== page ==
Gabriel Bump. Photo by Jeremy Handrup.

South Shore Novelist Mixes Humor and Tragedy

A review of Gabriel Bump’s 2020 novel, 'Everywhere You Don’t Belong'

Claude McKay Love is funny. I just don’t know if he knows it.

When we first meet Claude, the protagonist and narrator of Gabriel Bump’s 2020 debut novel Everywhere You Don’t Belong, he is very young, probably four or five. Initially, Claude’s age seems to account for the warped time and non sequiturs that lend scenes a surreal and hilarious quality.

Claude describes an early memory: his grandma swings him by the ankle to sit him on the curb and he watches his father wrestle a man, described as having a sad face, outside of the house. “On his tongue: something important and tragic, a forever-buried secret.” When the cops arrive, Claude is applauding, and the cops laugh at the “ridiculous black-on-black crime.”

By the time Claude’s parents abandon him in the second chapter, it is clear that this book flicks humor like a knife, shocking you before you can feel the pain. It is also clear that Claude’s bizarre narration is not just a symptom of his youth. The sharpness of detail Claude provides is staggering in moments, creating a disorienting contrast with the lack of explanation.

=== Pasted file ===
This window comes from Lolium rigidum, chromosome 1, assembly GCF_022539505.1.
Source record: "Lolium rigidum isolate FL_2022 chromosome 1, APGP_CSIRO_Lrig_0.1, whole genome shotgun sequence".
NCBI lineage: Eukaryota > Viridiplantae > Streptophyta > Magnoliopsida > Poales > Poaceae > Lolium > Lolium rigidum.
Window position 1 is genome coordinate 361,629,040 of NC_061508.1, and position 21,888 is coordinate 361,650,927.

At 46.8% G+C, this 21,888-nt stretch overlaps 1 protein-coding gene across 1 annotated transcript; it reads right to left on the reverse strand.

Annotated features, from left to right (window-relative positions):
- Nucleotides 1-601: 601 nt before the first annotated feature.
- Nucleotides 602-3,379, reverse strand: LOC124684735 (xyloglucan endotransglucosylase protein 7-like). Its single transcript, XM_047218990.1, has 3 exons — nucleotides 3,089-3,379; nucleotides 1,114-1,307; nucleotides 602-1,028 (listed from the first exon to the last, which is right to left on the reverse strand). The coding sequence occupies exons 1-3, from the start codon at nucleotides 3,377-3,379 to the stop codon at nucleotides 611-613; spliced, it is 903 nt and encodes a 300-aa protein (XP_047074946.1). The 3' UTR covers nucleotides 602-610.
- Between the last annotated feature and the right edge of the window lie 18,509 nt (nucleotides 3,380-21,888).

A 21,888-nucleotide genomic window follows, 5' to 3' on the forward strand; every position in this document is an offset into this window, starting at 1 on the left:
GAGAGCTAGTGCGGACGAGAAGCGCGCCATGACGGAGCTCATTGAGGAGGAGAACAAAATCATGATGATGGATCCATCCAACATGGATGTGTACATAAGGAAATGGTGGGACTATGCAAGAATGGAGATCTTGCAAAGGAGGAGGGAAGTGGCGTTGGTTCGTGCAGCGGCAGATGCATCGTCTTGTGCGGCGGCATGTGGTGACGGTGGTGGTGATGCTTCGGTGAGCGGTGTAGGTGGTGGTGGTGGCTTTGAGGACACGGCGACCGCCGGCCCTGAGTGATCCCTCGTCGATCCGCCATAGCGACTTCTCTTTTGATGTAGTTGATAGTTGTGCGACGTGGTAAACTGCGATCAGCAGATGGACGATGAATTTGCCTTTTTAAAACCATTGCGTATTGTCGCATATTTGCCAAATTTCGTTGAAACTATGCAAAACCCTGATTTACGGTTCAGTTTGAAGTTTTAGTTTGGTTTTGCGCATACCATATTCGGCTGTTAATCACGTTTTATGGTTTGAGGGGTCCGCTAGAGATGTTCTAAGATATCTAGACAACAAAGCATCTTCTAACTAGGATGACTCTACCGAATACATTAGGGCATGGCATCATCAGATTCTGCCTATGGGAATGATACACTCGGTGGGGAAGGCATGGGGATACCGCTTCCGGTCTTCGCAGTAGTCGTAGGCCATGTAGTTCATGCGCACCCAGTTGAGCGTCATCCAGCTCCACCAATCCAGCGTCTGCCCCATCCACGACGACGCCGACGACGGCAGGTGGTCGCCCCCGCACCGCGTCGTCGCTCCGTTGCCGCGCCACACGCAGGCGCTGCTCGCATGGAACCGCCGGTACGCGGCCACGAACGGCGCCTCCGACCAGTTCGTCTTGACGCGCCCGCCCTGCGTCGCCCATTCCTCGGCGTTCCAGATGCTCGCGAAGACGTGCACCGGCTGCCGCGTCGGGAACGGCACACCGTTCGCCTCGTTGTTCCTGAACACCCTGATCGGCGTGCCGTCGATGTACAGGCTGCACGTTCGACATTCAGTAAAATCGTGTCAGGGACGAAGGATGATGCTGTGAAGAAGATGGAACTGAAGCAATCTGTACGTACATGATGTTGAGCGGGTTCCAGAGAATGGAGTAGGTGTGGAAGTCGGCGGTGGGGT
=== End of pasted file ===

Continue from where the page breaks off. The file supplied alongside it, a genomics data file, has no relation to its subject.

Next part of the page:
“When Mom and Dad had their final fight, we were late to an all-black rendition of Fiddler on the Roof…Dad was out there without a boat, without pants or suit jacket, down to his underwear.”

This moment doesn’t become any clearer in context—in the paragraph that surrounds the sentence, there are no clues to indicate that Claude’s father is even near a body of water. Scene-setting information is doled out with such an unexpected rhythm that it keeps the reader searching for answers to fairly basic questions. What was Dad doing “out there” in the first place? How did he get in the water? Is he high, or having a mental break? Is this funny? Is it sad? The reader only receives facts in dubious breadcrumbs or direct statements, when Claude unexpectedly calls something what it is, or through the commentary of another adult present.

The moments of lucidity remain a mainstay of Claude’s affect. Even as he grows older and his perception of the world develops, Claude remains an eccentric narrator for whom time and context are constantly shifting substances.